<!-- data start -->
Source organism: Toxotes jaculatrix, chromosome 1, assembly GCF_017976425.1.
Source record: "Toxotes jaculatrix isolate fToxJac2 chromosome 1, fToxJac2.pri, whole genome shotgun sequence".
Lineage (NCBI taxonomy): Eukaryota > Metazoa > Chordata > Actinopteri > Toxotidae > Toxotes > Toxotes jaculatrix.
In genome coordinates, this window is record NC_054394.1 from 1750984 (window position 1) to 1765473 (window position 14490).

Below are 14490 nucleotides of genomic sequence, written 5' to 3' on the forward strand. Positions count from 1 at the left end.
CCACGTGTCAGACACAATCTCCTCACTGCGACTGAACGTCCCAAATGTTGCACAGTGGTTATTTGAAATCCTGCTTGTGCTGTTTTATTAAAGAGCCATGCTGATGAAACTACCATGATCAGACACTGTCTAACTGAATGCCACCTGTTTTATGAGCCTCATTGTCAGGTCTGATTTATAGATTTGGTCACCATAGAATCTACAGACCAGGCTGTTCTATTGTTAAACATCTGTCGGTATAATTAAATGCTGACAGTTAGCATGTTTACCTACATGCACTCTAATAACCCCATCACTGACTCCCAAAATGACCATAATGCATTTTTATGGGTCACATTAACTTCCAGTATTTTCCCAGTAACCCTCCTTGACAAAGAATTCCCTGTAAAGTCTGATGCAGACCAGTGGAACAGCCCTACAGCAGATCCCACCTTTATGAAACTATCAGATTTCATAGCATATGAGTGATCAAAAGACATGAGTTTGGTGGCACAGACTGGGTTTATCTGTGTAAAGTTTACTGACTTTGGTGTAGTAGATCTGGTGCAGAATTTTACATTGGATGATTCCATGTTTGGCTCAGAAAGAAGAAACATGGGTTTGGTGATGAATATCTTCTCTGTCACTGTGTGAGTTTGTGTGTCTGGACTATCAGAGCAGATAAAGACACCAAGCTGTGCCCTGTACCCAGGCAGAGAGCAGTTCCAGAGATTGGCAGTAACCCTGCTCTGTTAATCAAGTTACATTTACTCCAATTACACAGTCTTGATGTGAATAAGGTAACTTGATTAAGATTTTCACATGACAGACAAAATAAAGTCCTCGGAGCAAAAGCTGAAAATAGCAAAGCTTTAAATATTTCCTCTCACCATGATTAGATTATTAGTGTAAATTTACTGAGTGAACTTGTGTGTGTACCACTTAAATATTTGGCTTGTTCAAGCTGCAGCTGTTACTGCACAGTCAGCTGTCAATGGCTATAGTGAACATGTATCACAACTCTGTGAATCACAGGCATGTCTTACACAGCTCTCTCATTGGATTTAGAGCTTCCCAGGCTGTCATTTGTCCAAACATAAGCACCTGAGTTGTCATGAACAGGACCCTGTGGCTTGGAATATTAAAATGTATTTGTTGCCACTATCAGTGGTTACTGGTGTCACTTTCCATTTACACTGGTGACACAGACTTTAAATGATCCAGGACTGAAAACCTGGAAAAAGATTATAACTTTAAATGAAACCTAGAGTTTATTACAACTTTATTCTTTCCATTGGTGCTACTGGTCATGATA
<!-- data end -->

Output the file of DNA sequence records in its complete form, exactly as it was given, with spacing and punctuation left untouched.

Source organism: Toxotes jaculatrix, chromosome 1, assembly GCF_017976425.1.
Source record: "Toxotes jaculatrix isolate fToxJac2 chromosome 1, fToxJac2.pri, whole genome shotgun sequence".
Lineage (NCBI taxonomy): Eukaryota > Metazoa > Chordata > Actinopteri > Toxotidae > Toxotes > Toxotes jaculatrix.
In genome coordinates, this window is record NC_054394.1 from 1750984 (window position 1) to 1765473 (window position 14490).

Below are 14490 nucleotides of genomic sequence, written 5' to 3' on the forward strand. Positions count from 1 at the left end.
CCACGTGTCAGACACAATCTCCTCACTGCGACTGAACGTCCCAAATGTTGCACAGTGGTTATTTGAAATCCTGCTTGTGCTGTTTTATTAAAGAGCCATGCTGATGAAACTACCATGATCAGACACTGTCTAACTGAATGCCACCTGTTTTATGAGCCTCATTGTCAGGTCTGATTTATAGATTTGGTCACCATAGAATCTACAGACCAGGCTGTTCTATTGTTAAACATCTGTCGGTATAATTAAATGCTGACAGTTAGCATGTTTACCTACATGCACTCTAATAACCCCATCACTGACTCCCAAAATGACCATAATGCATTTTTATGGGTCACATTAACTTCCAGTATTTTCCCAGTAACCCTCCTTGACAAAGAATTCCCTGTAAAGTCTGATGCAGACCAGTGGAACAGCCCTACAGCAGATCCCACCTTTATGAAACTATCAGATTTCATAGCATATGAGTGATCAAAAGACATGAGTTTGGTGGCACAGACTGGGTTTATCTGTGTAAAGTTTACTGACTTTGGTGTAGTAGATCTGGTGCAGAATTTTACATTGGATGATTCCATGTTTGGCTCAGAAAGAAGAAACATGGGTTTGGTGATGAATATCTTCTCTGTCACTGTGTGAGTTTGTGTGTCTGGACTATCAGAGCAGATAAAGACACCAAGCTGTGCCCTGTACCCAGGCAGAGAGCAGTTCCAGAGATTGGCAGTAACCCTGCTCTGTTAATCAAGTTACATTTACTCCAATTACACAGTCTTGATGTGAATAAGGTAACTTGATTAAGATTTTCACATGACAGACAAAATAAAGTCCTCGGAGCAAAAGCTGAAAATAGCAAAGCTTTAAATATTTCCTCTCACCATGATTAGATTATTAGTGTAAATTTACTGAGTGAACTTGTGTGTGTACCACTTAAATATTTGGCTTGTTCAAGCTGCAGCTGTTACTGCACAGTCAGCTGTCAATGGCTATAGTGAACATGTATCACAACTCTGTGAATCACAGGCATGTCTTACACAGCTCTCTCATTGGATTTAGAGCTTCCCAGGCTGTCATTTGTCCAAACATAAGCACCTGAGTTGTCATGAACAGGACCCTGTGGCTTGGAATATTAAAATGTATTTGTTGCCACTATCAGTGGTTACTGGTGTCACTTTCCATTTACACTGGTGACACAGACTTTAAATGATCCAGGACTGAAAACCTGGAAAAAGATTATAACTTTAAATGAAACCTAGAGTTTATTACAACTTTATTCTTTCCATTGGTGCTACTGGTCATGATA